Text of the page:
Representatives from top pro teams delivered their message Wednesday to the UCI during a meeting in Madrid: 18 WorldTour teams and three-year licenses.
The team’s lobby — AIGCP — said its members would not accept a UCI reform push that could trim the WorldTour league from 18 to 15 teams by 2020.
On Wednesday, members of the team’s group huddled with members of the UCI, race organizers, and the rider’s association to discuss the UCI’s ambitious reform package it hopes to have preliminary approval for as soon as this month.
Richard Plugge, vice president of the AIGCP, described the stakeholder’s summit as a “good atmosphere” and said UCI president David Lappartient was mindful of the teams’ posture.
“The UCI listened carefully,” Plugge told VeloNews. “I think Lappartient got the message we wanted to send.”
The focus of the meeting was an update on progress of the UCI’s reform plan set for 2020. There is a lot of fine print in a 47-page dossier presented to teams in June, but Plugge described Wednesday’s meeting as an open dialogue about larger, more pressing issues facing teams.
Officials from the UCI said Lappartient would speak publicly about the plan in a press conference during the upcoming world championships in Innsbruck.
“The UCI acknowledged that many teams are fighting for survival,” Plugge said. “They agreed to start a dialogue with us on the economical model and bundling rights, and that is an important development for us.”
Plugge said the teams sent a strong message to the UCI that it wanted to maintain the current status quo of 18 WorldTour teams as well as initiate a larger discussion of how to restructure cycling’s current business model.
“Lappartient is looking for dialogue and trying to get things done in the right way,” he said. “Let’s hope he can do it. We need the UCI to work with us, not against us.”
The team’s association has been raising the alarm about the UCI’s reform plans following an update in June on the cycling federation’s sweeping plans.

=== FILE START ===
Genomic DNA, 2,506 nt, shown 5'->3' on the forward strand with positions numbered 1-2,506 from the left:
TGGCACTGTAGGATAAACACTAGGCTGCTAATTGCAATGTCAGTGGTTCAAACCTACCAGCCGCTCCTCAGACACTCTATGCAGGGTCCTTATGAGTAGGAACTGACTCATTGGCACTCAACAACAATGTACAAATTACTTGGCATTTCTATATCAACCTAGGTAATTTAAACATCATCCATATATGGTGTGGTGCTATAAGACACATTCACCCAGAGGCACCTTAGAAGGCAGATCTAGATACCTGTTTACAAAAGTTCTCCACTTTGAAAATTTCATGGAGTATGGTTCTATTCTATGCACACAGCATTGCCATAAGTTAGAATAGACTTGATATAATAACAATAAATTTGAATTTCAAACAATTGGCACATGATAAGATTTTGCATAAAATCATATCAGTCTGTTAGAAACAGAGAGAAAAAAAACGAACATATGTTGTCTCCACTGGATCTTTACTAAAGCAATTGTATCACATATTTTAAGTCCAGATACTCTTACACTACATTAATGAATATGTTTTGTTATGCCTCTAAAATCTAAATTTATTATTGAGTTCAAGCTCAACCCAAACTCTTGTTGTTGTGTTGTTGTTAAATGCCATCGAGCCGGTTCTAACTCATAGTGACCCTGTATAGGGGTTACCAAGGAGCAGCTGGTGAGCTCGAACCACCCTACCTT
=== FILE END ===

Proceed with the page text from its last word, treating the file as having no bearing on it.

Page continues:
While teams agreed with parts of the UCI’s vision, the teams are worried about key components of the plan that include a reduction of the WorldTour teams and a new points system that could lead to a relegation/promotion system similar to soccer’s football leagues. The plan would also include a new qualifying system for the grand tours that could allow up to five Pro Continental teams and two more wild-card invitations to be handed out by race organizers.
Former UCI president Pat McQuaid said this week the current structure of the plan gave too much to the organizers and weakened the position of major teams.
“We made it very clear that if points are the only way to survive as a team, you will risk losing credibility and lose the trust of the fans again,” said Plugge, alluding to the specter of doping. “If a team has to fight for points to exist, you put them in a corner where you don’t want it to be.”
What’s next? The Pro Cycling Council will review a UCI proposal during the upcoming world championships. If approved, it would go to the UCI management committee for further review and a possible vote in Austria later this month.
While the final details of the plan remain to be worked out in the coming months, Plugge said the teams are hopeful their ideas will be incorporated into an updated version of the plan that will be presented to the PCC before the end of the month.
“We are looking for a sensible way to move forward,” Plugge said diplomatically. “And [the teams] want to play a role and bring our commercial expertise to the table. The teams are more united than ever.
“Let’s see what happens,” Plugge said. “The ball is in the UCI’s court.”